Archive

Tag Archives: Spiritual Disciplines

When I heard the news that Phyllis Tickle passed away Sept. 22, 2015, I wondered what office of prayer she had just completed. I imagine that a woman who led so many into deeper practices of prayer would surely pass into the fullness of the Kingdom by way of prayer. In her own prayer-book, the Vespers office for the night before she died included a hymn with these words: “So when the world is at its end / And Christ to judgment shall descend, / May we be called those joys to see / Prepared for all eternity.” The refrain for that Vespers service: “Let the faithful rejoice in triumph; let them be joyful on their beds.”[1] By grace we trust that Phyllis now sees those joys with the Church Triumphant.

Tickle was the founding religion editor at Publisher’s Weekly and a prolific author, but her influence on the Church extended far beyond books. She supported and sponsored many voices in the emerging church movement, lending credibility to a phenomenon that others regarded with suspicion. She used her publishing savvy to bolster budding authors and bring fresh voices to the Christian publishing market. But her greatest contribution to the Church was how she taught a new generation of Christian leaders to pray in a very old way.

The one conversation I had with Phyllis took place with a group of other Pittsburgh pastors at a local bar after she spoke at Pittsburgh Theological Seminary’s Summer Leadership Conference in 2012. [2] After the table had talked about the paradigm shifts affecting our culture and the Church for quite a while, I offered a quick interjection: “Phyllis, thank you for The Divine Hours.” She lit up. Then with joy she recounted the story behind her greatest works.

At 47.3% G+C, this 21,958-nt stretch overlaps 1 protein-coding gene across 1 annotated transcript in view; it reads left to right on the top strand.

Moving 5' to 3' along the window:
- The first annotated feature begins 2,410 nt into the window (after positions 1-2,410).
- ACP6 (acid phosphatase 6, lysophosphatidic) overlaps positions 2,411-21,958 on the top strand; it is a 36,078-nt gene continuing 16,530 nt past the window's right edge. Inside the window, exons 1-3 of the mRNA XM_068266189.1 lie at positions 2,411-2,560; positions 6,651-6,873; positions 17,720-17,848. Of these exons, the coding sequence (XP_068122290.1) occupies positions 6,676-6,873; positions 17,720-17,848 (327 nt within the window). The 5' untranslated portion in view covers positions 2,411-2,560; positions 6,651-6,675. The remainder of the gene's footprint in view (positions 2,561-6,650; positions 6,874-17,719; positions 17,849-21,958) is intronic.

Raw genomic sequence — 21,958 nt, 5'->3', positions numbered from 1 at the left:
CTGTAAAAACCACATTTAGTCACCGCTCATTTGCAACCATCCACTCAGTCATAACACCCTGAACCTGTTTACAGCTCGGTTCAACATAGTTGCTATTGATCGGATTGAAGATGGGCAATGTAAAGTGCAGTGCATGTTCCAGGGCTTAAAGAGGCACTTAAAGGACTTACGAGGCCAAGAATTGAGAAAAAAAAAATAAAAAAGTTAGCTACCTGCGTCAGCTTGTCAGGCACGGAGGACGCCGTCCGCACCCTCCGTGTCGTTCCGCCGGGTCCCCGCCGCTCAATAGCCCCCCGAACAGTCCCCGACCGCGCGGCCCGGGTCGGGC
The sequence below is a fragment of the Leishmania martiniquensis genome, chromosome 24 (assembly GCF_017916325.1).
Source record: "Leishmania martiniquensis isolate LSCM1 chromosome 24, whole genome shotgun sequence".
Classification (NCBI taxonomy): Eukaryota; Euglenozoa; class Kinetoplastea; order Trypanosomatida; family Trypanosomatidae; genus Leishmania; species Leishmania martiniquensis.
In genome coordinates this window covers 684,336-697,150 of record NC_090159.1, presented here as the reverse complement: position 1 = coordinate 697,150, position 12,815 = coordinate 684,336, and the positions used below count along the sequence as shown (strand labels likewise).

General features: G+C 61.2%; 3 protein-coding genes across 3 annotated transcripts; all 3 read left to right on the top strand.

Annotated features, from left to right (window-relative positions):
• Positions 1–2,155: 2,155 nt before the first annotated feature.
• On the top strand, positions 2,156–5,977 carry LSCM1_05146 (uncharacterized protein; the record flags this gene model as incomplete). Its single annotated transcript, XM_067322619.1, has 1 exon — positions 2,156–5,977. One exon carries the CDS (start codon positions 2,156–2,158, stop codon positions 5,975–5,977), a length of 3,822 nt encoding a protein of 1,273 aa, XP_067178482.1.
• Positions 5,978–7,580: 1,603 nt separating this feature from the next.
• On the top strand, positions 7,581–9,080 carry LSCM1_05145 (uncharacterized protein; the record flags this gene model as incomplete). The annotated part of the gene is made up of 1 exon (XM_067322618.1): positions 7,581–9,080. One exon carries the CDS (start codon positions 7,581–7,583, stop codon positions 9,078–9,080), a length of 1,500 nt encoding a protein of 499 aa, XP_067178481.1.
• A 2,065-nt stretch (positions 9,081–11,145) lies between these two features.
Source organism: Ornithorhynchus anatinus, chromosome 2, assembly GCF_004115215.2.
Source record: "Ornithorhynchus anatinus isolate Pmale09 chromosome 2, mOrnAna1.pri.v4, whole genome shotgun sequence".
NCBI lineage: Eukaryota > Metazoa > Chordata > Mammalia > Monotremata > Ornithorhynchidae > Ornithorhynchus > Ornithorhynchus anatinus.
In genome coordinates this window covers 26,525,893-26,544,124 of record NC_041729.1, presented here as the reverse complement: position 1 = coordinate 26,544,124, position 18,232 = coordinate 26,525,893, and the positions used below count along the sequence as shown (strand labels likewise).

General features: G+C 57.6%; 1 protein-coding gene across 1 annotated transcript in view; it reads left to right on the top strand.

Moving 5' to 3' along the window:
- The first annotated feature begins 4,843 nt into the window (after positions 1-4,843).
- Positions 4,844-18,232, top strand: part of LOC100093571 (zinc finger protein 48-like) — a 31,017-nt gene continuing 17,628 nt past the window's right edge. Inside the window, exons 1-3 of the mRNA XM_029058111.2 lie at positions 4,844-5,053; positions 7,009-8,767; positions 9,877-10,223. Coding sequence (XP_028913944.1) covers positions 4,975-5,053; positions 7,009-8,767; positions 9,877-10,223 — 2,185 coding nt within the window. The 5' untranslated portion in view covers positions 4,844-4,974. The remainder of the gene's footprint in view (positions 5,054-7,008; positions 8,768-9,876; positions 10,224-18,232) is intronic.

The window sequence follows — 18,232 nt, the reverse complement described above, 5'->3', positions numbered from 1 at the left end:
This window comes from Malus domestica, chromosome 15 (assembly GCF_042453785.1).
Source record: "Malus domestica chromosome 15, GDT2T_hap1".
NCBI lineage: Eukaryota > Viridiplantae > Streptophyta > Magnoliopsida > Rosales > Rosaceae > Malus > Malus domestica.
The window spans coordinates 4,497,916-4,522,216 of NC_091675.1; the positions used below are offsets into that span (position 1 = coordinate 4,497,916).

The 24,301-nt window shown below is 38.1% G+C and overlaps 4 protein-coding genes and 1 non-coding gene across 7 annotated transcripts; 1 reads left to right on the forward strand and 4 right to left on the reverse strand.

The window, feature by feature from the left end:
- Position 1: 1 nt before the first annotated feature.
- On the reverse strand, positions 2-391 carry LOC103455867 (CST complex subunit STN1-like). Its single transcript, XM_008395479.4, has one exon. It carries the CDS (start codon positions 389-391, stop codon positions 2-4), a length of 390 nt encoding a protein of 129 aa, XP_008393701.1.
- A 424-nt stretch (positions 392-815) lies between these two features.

The Divine Hours was Phyllis’ biggest writing project – a series of prayer books revolving around the practice of fixed-hour prayer. Long maintained by the monastic wing of the Church, fixed-hour prayer involves pausing to pray at specific, predetermined times throughout the day. The early Church inherited this practice through its Jewish roots. Psalm 119:164 says “Seven times a day I praise you for your righteous laws” and this verse was taken quite literally in Jesus’ day. By the time of the Apostles, praying liturgical prayers up to seven times a day was a common practice in Jewish religion, and the Apostles maintained such practices even after Jesus’ death and resurrection. Acts 3:1 shows Peter and John going to the temple “at the time of prayer – at three in the afternoon.” Peter and Cornelius are practicing fixed-hour prayer in Acts 10 when they receive the revelations that lead to the inclusion of the Gentiles in the Church.

In the history of the Church, these have been systematized in various ways by different traditions. A simple list of some of the key hours includes (1) Vespers – 6:00 p.m., (2) Compline – Before Sleep, (3) Midnight or the Night Watch, (4) First Hour or “Prime” – 6:00 a.m., ( 5) Third Hour or “Terce” – 9:00 a.m., (6) Sixth Hour or “Sext” – Noon, and (7) Ninth Hour or “None” – 3:00 p.m. An attentive person will notice that the prescribed prayers for certain times often refer to biblical events which occurred at those hours. For example, many Third Hour prayers ask the Holy Spirit to fall upon us as a Pentecost. Ninth hour prayers may ask that our sin would be crucified with Christ. When practiced regularly, fixed-hour prayer becomes a way of weaving the story of Jesus and the Church into our daily lives, increasing our attentiveness to God and our sense of identification with Christ and the Apostles.